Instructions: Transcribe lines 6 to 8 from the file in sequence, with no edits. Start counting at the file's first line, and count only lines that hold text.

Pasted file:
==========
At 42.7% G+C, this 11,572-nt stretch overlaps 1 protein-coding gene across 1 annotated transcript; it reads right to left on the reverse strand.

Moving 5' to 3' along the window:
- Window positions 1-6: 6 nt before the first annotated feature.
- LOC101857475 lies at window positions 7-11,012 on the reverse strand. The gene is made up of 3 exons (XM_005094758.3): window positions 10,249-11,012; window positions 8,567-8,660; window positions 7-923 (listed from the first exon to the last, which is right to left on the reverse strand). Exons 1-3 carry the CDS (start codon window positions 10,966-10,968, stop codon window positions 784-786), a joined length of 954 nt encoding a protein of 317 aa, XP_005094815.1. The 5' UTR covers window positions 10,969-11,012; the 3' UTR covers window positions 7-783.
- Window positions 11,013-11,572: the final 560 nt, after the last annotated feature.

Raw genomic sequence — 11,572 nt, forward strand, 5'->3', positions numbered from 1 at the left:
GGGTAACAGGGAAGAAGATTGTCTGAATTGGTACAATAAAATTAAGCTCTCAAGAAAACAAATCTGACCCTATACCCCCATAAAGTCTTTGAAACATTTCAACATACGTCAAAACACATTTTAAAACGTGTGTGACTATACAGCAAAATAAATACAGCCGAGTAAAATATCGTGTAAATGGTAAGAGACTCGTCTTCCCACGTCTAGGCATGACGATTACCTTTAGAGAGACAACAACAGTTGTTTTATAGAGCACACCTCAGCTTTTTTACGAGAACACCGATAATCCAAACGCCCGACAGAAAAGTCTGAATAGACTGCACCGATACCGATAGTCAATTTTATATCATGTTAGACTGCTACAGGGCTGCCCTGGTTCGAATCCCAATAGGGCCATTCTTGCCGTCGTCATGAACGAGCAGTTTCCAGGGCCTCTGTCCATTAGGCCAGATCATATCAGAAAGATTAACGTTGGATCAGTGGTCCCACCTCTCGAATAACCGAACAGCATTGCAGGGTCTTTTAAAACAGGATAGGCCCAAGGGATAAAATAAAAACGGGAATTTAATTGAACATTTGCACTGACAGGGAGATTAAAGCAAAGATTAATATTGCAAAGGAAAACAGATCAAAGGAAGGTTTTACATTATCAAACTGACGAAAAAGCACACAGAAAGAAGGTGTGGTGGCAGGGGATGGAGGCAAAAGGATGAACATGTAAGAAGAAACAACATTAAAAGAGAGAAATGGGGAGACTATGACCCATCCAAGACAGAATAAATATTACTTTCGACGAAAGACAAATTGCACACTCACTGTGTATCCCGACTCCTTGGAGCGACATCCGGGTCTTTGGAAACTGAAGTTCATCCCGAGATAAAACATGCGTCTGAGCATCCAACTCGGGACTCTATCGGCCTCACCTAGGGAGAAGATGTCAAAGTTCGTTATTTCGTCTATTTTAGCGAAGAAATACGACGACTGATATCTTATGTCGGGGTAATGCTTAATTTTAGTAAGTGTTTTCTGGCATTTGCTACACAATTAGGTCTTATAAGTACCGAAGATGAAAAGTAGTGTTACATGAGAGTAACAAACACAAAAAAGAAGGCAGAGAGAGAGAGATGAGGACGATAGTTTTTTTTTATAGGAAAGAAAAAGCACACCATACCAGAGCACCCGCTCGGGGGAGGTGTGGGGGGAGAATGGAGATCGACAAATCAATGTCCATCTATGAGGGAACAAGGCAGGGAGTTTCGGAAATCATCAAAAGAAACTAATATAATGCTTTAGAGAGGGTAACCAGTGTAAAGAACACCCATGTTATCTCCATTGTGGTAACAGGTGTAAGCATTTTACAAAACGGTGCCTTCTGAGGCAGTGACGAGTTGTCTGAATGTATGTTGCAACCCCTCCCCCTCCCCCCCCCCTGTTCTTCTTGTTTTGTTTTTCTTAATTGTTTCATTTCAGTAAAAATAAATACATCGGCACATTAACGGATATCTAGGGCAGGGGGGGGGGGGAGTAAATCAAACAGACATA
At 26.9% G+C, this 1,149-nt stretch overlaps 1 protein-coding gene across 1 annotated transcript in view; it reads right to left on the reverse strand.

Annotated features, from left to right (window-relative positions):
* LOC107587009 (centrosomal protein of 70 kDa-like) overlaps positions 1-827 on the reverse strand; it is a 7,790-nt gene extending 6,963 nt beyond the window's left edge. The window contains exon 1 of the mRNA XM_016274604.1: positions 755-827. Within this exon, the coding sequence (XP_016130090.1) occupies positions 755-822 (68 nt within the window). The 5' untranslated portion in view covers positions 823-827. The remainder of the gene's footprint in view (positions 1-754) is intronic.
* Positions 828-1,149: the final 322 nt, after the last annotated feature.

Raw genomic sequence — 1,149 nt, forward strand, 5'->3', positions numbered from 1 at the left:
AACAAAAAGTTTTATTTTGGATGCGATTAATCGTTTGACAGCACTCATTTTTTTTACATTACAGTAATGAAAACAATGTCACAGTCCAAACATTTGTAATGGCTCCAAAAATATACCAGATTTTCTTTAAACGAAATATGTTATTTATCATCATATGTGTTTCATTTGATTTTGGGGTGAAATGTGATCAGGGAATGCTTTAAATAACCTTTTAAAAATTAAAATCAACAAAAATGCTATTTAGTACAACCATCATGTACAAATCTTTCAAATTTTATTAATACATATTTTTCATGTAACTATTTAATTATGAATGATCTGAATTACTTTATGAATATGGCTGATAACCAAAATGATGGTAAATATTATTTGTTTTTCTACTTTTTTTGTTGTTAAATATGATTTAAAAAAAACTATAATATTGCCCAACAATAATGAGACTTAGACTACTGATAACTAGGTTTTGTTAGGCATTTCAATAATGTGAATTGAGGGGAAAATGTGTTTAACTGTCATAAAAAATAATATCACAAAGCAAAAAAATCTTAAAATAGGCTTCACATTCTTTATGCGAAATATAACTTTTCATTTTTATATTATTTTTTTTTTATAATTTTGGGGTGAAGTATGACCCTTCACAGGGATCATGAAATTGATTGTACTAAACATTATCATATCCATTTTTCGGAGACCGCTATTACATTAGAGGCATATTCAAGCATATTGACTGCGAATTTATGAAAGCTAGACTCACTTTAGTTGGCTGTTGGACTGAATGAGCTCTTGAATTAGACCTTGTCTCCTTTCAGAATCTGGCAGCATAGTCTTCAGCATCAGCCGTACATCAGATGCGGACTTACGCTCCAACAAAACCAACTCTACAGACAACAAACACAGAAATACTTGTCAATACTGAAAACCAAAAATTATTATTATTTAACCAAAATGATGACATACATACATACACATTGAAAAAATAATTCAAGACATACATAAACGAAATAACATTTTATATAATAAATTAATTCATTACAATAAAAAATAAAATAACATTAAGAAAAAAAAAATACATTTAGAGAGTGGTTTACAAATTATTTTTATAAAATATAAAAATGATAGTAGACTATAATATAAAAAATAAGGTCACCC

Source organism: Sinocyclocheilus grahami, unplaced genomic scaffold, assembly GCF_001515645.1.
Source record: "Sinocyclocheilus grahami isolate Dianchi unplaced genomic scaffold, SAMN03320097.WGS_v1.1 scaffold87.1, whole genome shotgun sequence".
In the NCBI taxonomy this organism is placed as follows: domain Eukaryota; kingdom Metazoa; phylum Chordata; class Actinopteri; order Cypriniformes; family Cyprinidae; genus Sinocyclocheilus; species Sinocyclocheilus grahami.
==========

Raw genomic sequence — 11,572 nt, forward strand, 5'->3', positions numbered from 1 at the left:
GGGTAACAGGGAAGAAGATTGTCTGAATTGGTACAATAAAATTAAGCTCTCAAGAAAACAAATCTGACCCTATACCCCCATAAAGTCTTTGAAACATTTCAACATACGTCAAAACACATTTTAAAACGTGTGTGACTATACAGCAAAATAAATACAGCCGAGTAAAATATCGTGTAAATGGTAAGAGACTCGTCTTCCCACGTCTAGGCATGACGATTACCTTTAGAGAGACAACAACAGTTGTTTTATAGAGCACACCTCAGCTTTTTTACGAGAACACCGATAATCCAAACGCCCGACAGAAAAGTCTGAATAGACTGCACCGATACCGATAGTCAATTTTATATCATGTTAGACTGCTACAGGGCTGCCCTGGTTCGAATCCCAATAGGGCCATTCTTGCCGTCGTCATGAACGAGCAGTTTCCAGGGCCTCTGTCCATTAGGCCAGATCATATCAGAAAGATTAACGTTGGATCAGTGGTCCCACCTCTCGAATAACCGAACAGCATTGCAGGGTCTTTTAAAACAGGATAGGCCCAAGGGATAAAATAAAAACGGGAATTTAATTGAACATTTGCACTGACAGGGAGATTAAAGCAAAGATTAATATTGCAAAGGAAAACAGATCAAAGGAAGGTTTTACATTATCAAACTGACGAAAAAGCACACAGAAAGAAGGTGTGGTGGCAGGGGATGGAGGCAAAAGGATGAACATGTAAGAAGAAACAACATTAAAAGAGAGAAATGGGGAGACTATGACCCATCCAAGACAGAATAAATATTACTTTCGACGAAAGACAAATTGCACACTCACTGTGTATCCCGACTCCTTGGAGCGACATCCGGGTCTTTGGAAACTGAAGTTCATCCCGAGATAAAACATGCGTCTGAGCATCCAACTCGGGACTCTATCGGCCTCACCTAGGGAGAAGATGTCAAAGTTCGTTATTTCGTCTATTTTAGCGAAGAAATACGACGACTGATATCTTATGTCGGGGTAATGCTTAATTTTAGTAAGTGTTTTCTGGCATTTGCTACACAATTAGGTCTTATAAGTACCGAAGATGAAAAGTAGTGTTACATGAGAGTAACAAACACAAAAAAGAAGGCAGAGAGAGAGAGATGAGGACGATAGTTTTTTTTTATAGGAAAGAAAAAGCACACCATACCAGAGCACCCGCTCGGGGGAGGTGTGGGGGGAGAATGGAGATCGACAAATCAATGTCCATCTATGAGGGAACAAGGCAGGGAGTTTCGGAAATCATCAAAAGAAACTAATATAATGCTTTAGAGAGGGTAACCAGTGTAAAGAACACCCATGTTATCTCCATTGTGGTAACAGGTGTAAGCATTTTACAAAACGGTGCCTTCTGAGGCAGTGACGAGTTGTCTGAATGTATGTTGCAACCCCTCCCCCTCCCCCCCCCCTGTTCTTCTTGTTTTGTTTTTCTTAATTGTTTCATTTCAGTAAAAATAAATACATCGGCACATTAACGGATATCTAGGGCAGGGGGGGGGGGGAGTAAATCAAACAGACATA
At 26.9% G+C, this 1,149-nt stretch overlaps 1 protein-coding gene across 1 annotated transcript in view; it reads right to left on the reverse strand.